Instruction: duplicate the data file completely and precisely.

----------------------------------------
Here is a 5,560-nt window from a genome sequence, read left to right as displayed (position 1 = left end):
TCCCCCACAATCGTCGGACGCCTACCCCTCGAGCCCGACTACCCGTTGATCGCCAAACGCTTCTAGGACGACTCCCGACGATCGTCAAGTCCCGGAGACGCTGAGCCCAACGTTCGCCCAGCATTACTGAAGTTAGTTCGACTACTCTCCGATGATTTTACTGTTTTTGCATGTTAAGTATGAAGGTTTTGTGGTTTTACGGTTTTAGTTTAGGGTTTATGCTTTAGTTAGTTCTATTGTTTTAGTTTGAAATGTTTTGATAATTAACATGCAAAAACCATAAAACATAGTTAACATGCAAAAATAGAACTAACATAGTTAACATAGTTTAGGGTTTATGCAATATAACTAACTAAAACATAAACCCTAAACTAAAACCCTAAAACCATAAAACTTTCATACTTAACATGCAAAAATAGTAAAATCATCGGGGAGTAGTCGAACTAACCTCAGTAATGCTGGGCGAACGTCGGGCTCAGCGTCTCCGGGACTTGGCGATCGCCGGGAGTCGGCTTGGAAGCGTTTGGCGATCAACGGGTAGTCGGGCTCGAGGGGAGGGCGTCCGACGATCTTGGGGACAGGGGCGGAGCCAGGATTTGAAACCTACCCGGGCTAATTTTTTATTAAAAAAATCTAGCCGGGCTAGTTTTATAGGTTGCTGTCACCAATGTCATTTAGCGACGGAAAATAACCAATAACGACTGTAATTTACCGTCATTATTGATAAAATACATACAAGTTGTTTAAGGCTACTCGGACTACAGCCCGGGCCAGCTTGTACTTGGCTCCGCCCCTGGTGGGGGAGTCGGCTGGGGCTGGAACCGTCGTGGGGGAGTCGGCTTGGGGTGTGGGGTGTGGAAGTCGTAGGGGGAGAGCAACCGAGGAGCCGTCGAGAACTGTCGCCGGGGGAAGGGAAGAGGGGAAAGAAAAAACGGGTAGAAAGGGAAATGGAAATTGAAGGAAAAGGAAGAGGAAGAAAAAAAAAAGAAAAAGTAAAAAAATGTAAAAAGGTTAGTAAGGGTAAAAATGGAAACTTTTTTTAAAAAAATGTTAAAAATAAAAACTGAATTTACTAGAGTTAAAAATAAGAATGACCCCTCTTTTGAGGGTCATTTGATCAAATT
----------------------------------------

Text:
Here is a 5,560-nt window from a genome sequence, read left to right as displayed (position 1 = left end):
TCCCCCACAATCGTCGGACGCCTACCCCTCGAGCCCGACTACCCGTTGATCGCCAAACGCTTCTAGGACGACTCCCGACGATCGTCAAGTCCCGGAGACGCTGAGCCCAACGTTCGCCCAGCATTACTGAAGTTAGTTCGACTACTCTCCGATGATTTTACTGTTTTTGCATGTTAAGTATGAAGGTTTTGTGGTTTTACGGTTTTAGTTTAGGGTTTATGCTTTAGTTAGTTCTATTGTTTTAGTTTGAAATGTTTTGATAATTAACATGCAAAAACCATAAAACATAGTTAACATGCAAAAATAGAACTAACATAGTTAACATAGTTTAGGGTTTATGCAATATAACTAACTAAAACATAAACCCTAAACTAAAACCCTAAAACCATAAAACTTTCATACTTAACATGCAAAAATAGTAAAATCATCGGGGAGTAGTCGAACTAACCTCAGTAATGCTGGGCGAACGTCGGGCTCAGCGTCTCCGGGACTTGGCGATCGCCGGGAGTCGGCTTGGAAGCGTTTGGCGATCAACGGGTAGTCGGGCTCGAGGGGAGGGCGTCCGACGATCTTGGGGACAGGGGCGGAGCCAGGATTTGAAACCTACCCGGGCTAATTTTTTATTAAAAAAATCTAGCCGGGCTAGTTTTATAGGTTGCTGTCACCAATGTCATTTAGCGACGGAAAATAACCAATAACGACTGTAATTTACCGTCATTATTGATAAAATACATACAAGTTGTTTAAGGCTACTCGGACTACAGCCCGGGCCAGCTTGTACTTGGCTCCGCCCCTGGTGGGGGAGTCGGCTGGGGCTGGAACCGTCGTGGGGGAGTCGGCTTGGGGTGTGGGGTGTGGAAGTCGTAGGGGGAGAGCAACCGAGGAGCCGTCGAGAACTGTCGCCGGGGGAAGGGAAGAGGGGAAAGAAAAAACGGGTAGAAAGGGAAATGGAAATTGAAGGAAAAGGAAGAGGAAGAAAAAAAAAAGAAAAAGTAAAAAAATGTAAAAAGGTTAGTAAGGGTAAAAATGGAAACTTTTTTTAAAAAAATGTTAAAAATAAAAACTGAATTTACTAGAGTTAAAAATAAGAATGACCCCTCTTTTGAGGGTCATTTGATCAAATT